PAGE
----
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Discussion Starter · #1 ·
I bought my GP100 last December. I had to send it to Ruger within 2 weeks because the cylinder suddenly stopped rotating while firing. I couldn't even pull the trigger back more than 1/2 way.

They returned it with a note that the ejector rod was replaced. I fired it many times without issue from winter through springtime at the range, and then put it in the safe for a couple of months.

Today while at the range, after firing about 75 rounds (.38 and .357) it jammed up again. The same exact issue as the first time around.

Something is happening as the barrel and cylinder heat up. There is obviously an unacceptable degree of expansion that is literally locking up the cylinder.

I'm no expert, but this is kind of ridiculous. I have 4 S&W revolvers, and have never had an issue with any of them. I bought the Ruger after a lot of research, and tons of positive reviews and opinions. And I totally agree it's built like a tank. But....

I see a lot of other posts on other forums regarding this issue. It's not just with my gun.

I am hoping Ruger does the right thing and gives me a new one. I now have zero confidence with this one. And that's a bad thing for sure.

Does anyone have an answer as to what is causing this?
 

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Could be lots of things. Bent ejector rod, ejector rod worked loose, high primer. Squib and you have a bullet jammed in the forcing cone, crimp jump, tight end play and the revolver is just dirty.

Hard to say without looking at the revolver.

I just unjammed an N frame S&W whose ejector rod unscrewed, I have cleared a Charter Arms jammed with a squib. A Taurus M85 jammed because of crimp jump. A S&W J frame jammed with powder flakes under the ejection star.

Revolvers, contrary to belief, will jam. Usually because of outside forces, but it could be an issue with the firearm itself. Flipping the cylinder shut will bend the ejector rod and is one of the biggest reason I have seen for revolvers to jam.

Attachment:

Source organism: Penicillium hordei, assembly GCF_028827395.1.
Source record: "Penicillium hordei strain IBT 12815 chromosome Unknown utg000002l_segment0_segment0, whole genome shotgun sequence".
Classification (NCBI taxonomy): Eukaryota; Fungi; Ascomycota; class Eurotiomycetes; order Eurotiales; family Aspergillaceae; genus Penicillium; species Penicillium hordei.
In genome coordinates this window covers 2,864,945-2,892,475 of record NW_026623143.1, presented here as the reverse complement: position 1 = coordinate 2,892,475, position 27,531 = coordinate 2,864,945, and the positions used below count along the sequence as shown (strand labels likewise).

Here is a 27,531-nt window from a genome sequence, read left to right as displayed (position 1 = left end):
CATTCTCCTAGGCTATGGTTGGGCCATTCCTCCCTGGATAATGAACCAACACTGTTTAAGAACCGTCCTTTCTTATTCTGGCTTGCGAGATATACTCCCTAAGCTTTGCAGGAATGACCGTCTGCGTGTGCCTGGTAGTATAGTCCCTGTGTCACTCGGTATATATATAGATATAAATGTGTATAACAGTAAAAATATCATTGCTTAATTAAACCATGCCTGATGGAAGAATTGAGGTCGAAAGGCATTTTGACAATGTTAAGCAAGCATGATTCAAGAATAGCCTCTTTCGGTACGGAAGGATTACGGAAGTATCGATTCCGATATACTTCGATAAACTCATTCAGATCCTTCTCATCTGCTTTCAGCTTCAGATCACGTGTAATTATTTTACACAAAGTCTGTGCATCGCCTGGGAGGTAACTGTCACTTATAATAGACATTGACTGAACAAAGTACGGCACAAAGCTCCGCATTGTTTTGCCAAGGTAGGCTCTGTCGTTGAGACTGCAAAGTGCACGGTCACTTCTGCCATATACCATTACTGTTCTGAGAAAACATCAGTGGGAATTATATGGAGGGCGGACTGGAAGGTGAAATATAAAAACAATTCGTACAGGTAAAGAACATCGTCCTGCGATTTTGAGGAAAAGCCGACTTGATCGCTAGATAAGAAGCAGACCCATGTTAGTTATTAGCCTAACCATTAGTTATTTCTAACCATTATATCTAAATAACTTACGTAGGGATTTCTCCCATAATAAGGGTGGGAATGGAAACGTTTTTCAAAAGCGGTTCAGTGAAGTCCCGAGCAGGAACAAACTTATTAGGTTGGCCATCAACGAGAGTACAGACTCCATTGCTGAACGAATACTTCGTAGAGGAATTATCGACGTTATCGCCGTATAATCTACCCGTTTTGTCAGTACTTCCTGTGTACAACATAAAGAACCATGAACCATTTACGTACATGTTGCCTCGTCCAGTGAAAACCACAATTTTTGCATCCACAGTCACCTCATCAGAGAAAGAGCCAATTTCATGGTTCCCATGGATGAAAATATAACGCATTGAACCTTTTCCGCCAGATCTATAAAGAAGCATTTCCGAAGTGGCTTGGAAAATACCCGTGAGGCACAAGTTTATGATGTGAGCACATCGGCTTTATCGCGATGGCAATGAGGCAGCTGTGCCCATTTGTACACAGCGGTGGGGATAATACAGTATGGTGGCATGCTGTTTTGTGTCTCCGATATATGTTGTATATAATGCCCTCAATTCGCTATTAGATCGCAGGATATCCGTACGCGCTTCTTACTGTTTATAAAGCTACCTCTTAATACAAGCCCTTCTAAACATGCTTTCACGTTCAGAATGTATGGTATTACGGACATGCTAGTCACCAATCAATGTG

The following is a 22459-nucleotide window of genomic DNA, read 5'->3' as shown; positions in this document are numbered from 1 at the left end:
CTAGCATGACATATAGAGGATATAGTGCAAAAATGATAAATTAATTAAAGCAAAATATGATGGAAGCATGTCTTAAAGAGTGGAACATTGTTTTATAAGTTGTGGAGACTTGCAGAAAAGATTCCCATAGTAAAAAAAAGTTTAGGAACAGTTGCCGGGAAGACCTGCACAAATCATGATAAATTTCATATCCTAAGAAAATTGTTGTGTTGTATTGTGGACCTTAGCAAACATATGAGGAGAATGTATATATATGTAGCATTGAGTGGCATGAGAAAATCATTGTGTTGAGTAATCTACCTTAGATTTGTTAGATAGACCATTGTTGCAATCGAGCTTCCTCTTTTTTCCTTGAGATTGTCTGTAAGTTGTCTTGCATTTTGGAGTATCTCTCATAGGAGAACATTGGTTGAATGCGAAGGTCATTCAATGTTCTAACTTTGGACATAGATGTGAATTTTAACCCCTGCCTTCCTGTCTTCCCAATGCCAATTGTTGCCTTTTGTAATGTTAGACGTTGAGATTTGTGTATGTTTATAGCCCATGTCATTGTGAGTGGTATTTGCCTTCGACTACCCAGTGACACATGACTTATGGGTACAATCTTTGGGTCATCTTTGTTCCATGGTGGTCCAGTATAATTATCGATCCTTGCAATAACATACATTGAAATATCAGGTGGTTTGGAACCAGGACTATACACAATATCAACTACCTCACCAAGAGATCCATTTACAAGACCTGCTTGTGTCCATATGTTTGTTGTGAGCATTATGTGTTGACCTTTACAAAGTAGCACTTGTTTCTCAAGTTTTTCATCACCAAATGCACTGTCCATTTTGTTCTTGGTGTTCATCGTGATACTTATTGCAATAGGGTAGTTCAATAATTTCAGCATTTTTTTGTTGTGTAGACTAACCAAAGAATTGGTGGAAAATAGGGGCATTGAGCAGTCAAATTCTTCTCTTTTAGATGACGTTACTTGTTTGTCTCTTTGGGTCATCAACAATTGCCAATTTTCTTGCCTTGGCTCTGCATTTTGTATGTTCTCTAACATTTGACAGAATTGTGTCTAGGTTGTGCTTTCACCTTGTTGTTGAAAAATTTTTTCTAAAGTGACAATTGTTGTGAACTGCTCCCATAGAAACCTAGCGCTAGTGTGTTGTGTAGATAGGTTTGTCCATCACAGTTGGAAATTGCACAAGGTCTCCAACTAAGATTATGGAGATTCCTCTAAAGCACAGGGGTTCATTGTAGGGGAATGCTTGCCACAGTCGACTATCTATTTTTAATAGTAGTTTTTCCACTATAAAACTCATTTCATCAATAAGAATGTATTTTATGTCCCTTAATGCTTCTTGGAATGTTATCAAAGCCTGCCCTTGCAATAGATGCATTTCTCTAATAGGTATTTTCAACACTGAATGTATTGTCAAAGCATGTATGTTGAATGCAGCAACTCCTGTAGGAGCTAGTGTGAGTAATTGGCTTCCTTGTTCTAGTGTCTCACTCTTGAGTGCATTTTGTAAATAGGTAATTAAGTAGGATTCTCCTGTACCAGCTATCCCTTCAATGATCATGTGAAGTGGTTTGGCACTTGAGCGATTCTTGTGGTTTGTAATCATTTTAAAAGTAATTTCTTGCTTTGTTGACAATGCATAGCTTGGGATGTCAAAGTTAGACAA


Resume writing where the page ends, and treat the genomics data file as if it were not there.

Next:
Give it a chance, it just might not be an issue with the revolver.
 

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Discussion Starter · #3 ·
Thanks greg-r. The ejector rod was replaced by Ruger. I've shot no more than 400 rounds since the repair, and I clean it after every range session. I even unloaded the chamber after it seized, and put 6 new rounds in. Same thing happened twice. I was shooting Federal .357 158 grain rounds. They were cycling just fine until it really heated up.

I understand that things can happen that will cause a malfunction, but with them happening at this frequency, it makes no sense to me. The gun is only 9 months old. This thing should handle anything with ease.

I will contact Ruger tomorrow for an RMA and hopefully get this issue behind me. I've swapped it out for another gun in the meantime as my home defense choice.
 

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Do you have a feeler gage, or .001 feeler stock? You could check cylinder-to-forcing cone with that. Although, if the cylinder swings out to reload, that may not by a likely problem.

Does the gun cycle with no cartridges in the cylinder? No? Aha! (No diagnosis, just aha)

If it jams only after 'really heating up', home defense is probably within its capability as is - unless you're in a hell of a gun battle.

You are right though, it hadn't ought to be doing it. See if you can talk to a gunsmith at Ruger when you call; I think sometimes the details get abridged along the communication path.
 

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I had a GP100 Match Champion did the same thing. I sent it to Ruger and they said they fixed it. I shot it 75 times and it locked up again. I sent it back and asked that they shoot the gun at least 75 times to see if it was fixed before returning it to me. The return report said they replaced the pawl I believe and that they fired it 75 times with no problems. The gun had no malfunctions after that for me. I sold the gun some time after that to get a S&W 627-5 Pro series.
 

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Discussion Starter · #6 ·
Do you have a feeler gage, or .001 feeler stock? You could check cylinder-to-forcing cone with that. Although, if the cylinder swings out to reload, that may not by a likely problem.

Does the gun cycle with no cartridges in the cylinder? No? Aha! (No diagnosis, just aha)